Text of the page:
It was cool and sunny today with no big wind, so much nicer than yesterday for your plein air artist.
I tried to find a place in Portsmouth that was recommended to me but couldn’t find the right road so I came back to the beach and went on down to Stumpy. I walked off the path about 50 ft. towards the swamp and sat on a mossy root that was out of the muck a little and sketched. No one could see me. I wouldn’t go off the path except it’s been cold so I thought I’d be safer from things that bite.
The background trees were sunlit and the closer trees were mostly shaded. There was a little ice on the water. I stayed for over an hour to get this sketch. I might try to do a watercolor there some time while it’s still winter but I’d also like to go back to the bent tree and try again with pastels on a big paper.
I counted 4 great blue herons on my way out and an equal number of photographers. I bet Stumpy is popular with bird watchers.
Painters and poets, we all reveal ourselves through our work. When I look at this I think oh no! If there’s an art savvy shrink in the room they’ll be able to peel the layers of my personality down all the way to my subconscious which is represented here by a few inches of stagnant swamp water. I would advise you that even if you’re wearing hip boots you could sink in and get stuck in the muck.
It’s almost like feeling undressed in public when you feel like your life is shown in a painting. People who I don’t know will get to know me well.
That’s why I don’t feel the need to express my emotions through my painting. Even if I’m only trying to represent nature as accurately as I can it’s still all me there. Get 100 plein air artists to paint this scene and none will look like my painting.
This close up shows some Spanish moss on the right which I blobbed in some lines of dark green and very light green then scribbled through it with my palette knife, and some orange cypress needles done with my modified fan brush, some bark done with the modified fan brush, and some background trees painted with regular brushes taped to yardsticks.
This close up shows some Spanish moss at the top of the painting. It reminds me of a valence because I worked at sewing for most of my life. I made a lot of curtains and slipcovers but never anything as beautiful as a Spanish moss valence, so delicate, airy, graceful, and yet scary and spooky. I’d take it home and glue it to a cornice for my apartment but it probably has tons of tiny microscopic bugs in it that would come out and bite me. I’m afraid to pick it up when it’s on the ground.
This close up shows a lot of layers of paint. So many I can’t even count. Some in the background, middle ground, foreground and some yellow leaves on black sticks on top of all the rest.
It might seem like I painted every detail but I actually skipped a lot of things that I decided the painting didn’t need, lichens on the branches, stick bushes in the water and dead branches on the ground, dead leaves on the water etc.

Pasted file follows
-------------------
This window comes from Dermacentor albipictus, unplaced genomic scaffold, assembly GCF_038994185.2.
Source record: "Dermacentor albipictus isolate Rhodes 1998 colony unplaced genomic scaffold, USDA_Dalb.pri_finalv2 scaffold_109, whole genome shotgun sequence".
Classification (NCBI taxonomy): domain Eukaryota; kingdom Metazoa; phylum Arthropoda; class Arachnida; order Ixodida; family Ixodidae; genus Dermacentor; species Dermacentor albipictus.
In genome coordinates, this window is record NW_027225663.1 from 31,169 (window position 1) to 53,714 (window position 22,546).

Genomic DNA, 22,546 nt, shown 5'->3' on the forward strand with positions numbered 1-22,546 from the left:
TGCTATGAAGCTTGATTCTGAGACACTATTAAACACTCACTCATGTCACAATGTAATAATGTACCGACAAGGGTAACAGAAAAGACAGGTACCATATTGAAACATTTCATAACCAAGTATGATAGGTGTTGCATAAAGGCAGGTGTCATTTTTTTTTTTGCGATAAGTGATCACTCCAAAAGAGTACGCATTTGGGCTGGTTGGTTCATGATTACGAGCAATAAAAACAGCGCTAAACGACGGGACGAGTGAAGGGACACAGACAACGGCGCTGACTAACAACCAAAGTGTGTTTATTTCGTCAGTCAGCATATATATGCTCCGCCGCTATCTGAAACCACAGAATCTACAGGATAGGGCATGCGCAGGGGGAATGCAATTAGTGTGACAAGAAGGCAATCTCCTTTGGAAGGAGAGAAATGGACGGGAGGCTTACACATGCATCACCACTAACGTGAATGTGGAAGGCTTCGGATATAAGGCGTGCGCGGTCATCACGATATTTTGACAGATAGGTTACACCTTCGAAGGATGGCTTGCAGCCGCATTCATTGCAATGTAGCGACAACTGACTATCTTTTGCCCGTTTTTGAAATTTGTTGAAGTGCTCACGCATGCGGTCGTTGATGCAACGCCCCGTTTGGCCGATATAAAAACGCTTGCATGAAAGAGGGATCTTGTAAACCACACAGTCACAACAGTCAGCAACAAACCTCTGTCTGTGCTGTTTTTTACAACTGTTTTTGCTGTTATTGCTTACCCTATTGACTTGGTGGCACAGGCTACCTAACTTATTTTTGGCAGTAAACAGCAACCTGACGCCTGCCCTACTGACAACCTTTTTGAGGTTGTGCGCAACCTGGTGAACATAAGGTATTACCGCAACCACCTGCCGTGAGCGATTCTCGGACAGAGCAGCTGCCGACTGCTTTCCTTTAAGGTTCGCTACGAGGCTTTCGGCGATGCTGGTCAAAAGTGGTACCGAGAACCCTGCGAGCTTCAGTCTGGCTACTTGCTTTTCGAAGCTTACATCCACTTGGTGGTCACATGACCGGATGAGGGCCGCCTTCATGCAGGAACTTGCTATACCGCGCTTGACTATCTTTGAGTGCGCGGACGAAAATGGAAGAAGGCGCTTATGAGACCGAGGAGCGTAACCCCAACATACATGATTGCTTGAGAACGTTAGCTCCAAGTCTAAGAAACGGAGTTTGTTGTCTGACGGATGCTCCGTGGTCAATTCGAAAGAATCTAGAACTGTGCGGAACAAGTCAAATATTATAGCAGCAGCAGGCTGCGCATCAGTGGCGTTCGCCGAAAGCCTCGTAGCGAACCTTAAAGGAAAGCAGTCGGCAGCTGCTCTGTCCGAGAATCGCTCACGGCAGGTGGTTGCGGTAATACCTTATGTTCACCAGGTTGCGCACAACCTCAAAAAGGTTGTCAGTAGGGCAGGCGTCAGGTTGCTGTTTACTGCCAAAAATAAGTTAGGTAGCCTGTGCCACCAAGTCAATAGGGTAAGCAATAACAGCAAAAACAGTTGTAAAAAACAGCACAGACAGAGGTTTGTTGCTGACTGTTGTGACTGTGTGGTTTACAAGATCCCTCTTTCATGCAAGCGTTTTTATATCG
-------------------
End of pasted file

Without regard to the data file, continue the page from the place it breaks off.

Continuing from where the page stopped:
The painting fell down again and picked up cypress needle dirt but that will brush off when it dries.
This close up shows my attempt to make sunlight on top of reflections because I could see the reflections through the sunlight. This is a calm place in a busy painting so the art viewer’s eye will find a place to rest. The eye will also go to rest in the background. So, hopefully, the Spanish moss and the orange cypress needles will keep the viewer’s eye going from background to foreground, and around the canvas again.
There’s a slight glare on the painting because my Maroger medium makes it a little shiny. I tilted it forward and that helps but the glare is still showing on the left.
I’m excited about the progress I made in the past few days and it still needs a lot more work on the bottom of the canvas. There’s a bush on the left that I tried to sketch in a couple times already but then painted over because it wasn’t working. It has yellow leaves on thin black branches and some of the leaves cover the main cypress branch. I hope I can paint that in tomorrow. It could add some brightness to the left.
One thing about painting in plein air that most people don’t know is that you have to pick where you want your sunlight to show up and where you want shadows. So many artists think they have to paint fast so they can capture the changing light but it doesn’t have to be a rush rush thing. If I hang around there for 2 hours because that’s how long my concentration lasts, then it’s time for lunch or something, the light changes a lot over that time. Sometimes the light is perfect on the branch. Then it’s perfect on the Spanish moss or another part of the painting. When you keep going back to the same location day after day you get to know when the light is best for a certain part of the scene. Then you can plan how to use the light to create your focal points where you want them. The artist has to decide. If you’re copying a photo you don’t get those choices. The art viewer will never know part of it was painted at 9 and part was painted at 11.
I tried twice to start painting the water with reflections at home and both times it was so not good. I just can’t mix the right colors if I’m not there. This close up shows my 3rd try from today and I think this will work because I did it from life not from memory.
I was very excited to get that shiny wet mud painted in. I did that mess with my palette knife, scrumbling off white and a couple shades and tints of burnt umber in with it.
I hope the sun comes out again tomorrow so I can continue the beams of light over the water. My water should be dry enough tomorrow that I can put a layer of Maroger medium on top of it without smearing the reflections I painted today. The plan is to do a real thin glaze of white on top of the water going out on the same angle as the shadows from the trees. If I can make the glaze thin enough so that some of the reflections show through maybe I can make the effect of sunlight on water. If it works it will be an accomplishment for me.
After I’m all finished with the water I’ll have to continue the cypress branch sticks all the way down to the bottom of the canvas with bright orange foliage over the water. Then I have to do the Spanish moss last. So, maybe next week I can finish this. It depends on the weather. They’re calling for rain on Mon.